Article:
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Albany dogfighting suspects indicted

Seven in alleged dogfighting ring indicted in Albany

ALBANY — Four Albany men have been indicted in connection with illegal interstate dogfighting, according to officials with the U.S. Department of Justice.

Demitri Jackson, 37, Tedrick Jackson, 38, William Burns, 41, and Otha Hopkins, 47, were indicted in Albany on one count of conspiracy to travel in interstate commerce in aid of unlawful activities and to sponsor a dog in an animal fighting venue and three counts of sponsoring and exhibiting a dog in an animal fighting venue.

Also indicted were Arthur Lee Clark, 41, of Sumner, Timothy Hopkins, 41, of Hiram and Michael Bass, 40, of Ashburn.

Justice officials contend the defendants operated a dogfight gambling enterprise named 229 Boys Kennels, Inc, from April 2006 to April 2010 in Albany. During the operation of the business, the defendants allegedly produced, promoted and participated in dogfight gambling shows throughout the Southeast, including other parts of Georgia and in Florida.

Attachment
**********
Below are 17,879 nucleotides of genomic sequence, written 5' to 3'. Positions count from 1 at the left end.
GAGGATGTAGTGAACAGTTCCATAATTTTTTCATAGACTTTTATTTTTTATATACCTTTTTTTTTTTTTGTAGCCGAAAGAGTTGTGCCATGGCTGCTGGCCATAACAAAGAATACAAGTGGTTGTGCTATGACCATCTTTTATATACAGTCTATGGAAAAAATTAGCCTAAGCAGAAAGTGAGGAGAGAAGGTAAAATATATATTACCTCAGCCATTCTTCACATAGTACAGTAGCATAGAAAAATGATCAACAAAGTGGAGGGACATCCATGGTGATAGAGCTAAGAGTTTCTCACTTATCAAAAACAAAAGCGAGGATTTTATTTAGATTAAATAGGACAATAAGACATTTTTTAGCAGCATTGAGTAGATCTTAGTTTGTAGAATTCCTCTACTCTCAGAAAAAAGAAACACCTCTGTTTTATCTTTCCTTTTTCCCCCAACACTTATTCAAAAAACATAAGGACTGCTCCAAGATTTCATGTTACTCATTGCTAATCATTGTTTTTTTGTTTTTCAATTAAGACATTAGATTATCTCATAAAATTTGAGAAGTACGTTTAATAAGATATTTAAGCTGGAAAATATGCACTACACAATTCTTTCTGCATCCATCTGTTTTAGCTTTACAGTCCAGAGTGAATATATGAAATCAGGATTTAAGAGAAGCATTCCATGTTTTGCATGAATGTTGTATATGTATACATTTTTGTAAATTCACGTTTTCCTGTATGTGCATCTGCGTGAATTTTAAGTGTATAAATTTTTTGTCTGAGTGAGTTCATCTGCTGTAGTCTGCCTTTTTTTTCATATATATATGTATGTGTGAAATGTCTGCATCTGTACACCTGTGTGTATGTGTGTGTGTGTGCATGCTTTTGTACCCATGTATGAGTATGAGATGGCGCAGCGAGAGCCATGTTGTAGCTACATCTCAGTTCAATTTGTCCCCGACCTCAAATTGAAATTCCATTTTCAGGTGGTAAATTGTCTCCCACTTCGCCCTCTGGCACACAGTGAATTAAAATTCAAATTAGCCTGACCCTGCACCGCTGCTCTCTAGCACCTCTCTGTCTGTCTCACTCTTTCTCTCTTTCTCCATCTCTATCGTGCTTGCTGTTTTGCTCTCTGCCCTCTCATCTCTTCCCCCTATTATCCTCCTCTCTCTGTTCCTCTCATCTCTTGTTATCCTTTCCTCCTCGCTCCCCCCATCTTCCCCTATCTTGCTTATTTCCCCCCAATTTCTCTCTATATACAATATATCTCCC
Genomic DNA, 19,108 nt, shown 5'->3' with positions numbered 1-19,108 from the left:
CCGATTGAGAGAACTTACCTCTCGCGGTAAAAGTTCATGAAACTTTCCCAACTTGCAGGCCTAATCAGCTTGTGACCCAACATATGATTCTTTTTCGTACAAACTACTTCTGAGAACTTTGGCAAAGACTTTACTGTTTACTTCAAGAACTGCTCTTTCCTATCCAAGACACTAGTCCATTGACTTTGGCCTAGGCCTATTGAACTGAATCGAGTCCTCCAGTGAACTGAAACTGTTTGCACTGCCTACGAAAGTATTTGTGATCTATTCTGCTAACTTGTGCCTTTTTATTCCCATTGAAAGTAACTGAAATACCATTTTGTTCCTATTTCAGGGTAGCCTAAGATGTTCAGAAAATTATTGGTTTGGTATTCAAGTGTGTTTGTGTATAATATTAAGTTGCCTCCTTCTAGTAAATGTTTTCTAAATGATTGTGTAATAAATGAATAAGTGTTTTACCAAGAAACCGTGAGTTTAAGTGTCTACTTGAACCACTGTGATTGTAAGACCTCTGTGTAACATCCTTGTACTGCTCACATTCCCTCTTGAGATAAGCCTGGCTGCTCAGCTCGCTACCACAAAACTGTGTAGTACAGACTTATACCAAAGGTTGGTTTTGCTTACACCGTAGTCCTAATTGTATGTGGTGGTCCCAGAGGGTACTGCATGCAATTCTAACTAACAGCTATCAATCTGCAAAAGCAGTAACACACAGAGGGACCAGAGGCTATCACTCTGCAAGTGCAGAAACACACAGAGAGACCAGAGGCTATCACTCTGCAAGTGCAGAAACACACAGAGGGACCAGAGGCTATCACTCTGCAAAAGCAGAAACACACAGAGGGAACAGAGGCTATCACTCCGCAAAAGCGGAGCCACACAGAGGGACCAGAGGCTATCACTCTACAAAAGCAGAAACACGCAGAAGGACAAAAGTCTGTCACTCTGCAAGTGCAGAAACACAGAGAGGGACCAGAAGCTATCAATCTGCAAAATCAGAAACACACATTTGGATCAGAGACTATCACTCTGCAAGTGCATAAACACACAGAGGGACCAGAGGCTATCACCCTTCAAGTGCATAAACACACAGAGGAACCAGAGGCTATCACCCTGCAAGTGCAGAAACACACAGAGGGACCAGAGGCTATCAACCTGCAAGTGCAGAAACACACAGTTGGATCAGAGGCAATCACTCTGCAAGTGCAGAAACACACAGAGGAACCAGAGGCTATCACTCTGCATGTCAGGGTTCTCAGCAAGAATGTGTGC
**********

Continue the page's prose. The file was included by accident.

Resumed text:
In addition, the release alleges that defendants bred, purchased, sold and trained American Pit Bull Terriers for the purposes of dogfight gambling.

Dogs not selected to continue fighting are alleged to have been exterminated by bludgeoning them in the head with hammers, slamming them on the ground until dead and by other inhumane methods.

All seven defendants were arrested on April 30, officials say, through the cooperative efforts of the Georgia Bureaus of Investigation, Sylvester and Americus Field Offices; U.S. Bureau of Alcohol, Tobacco, Firearms and Explosives; U.S. Department of Agriculture Office of Inspector General; U.S. Marshals Service; and the Albany Police Department.

If convicted, the defendants face a maximum penalty of five years imprisonment and a fine of up to $250,000 or both, the release states.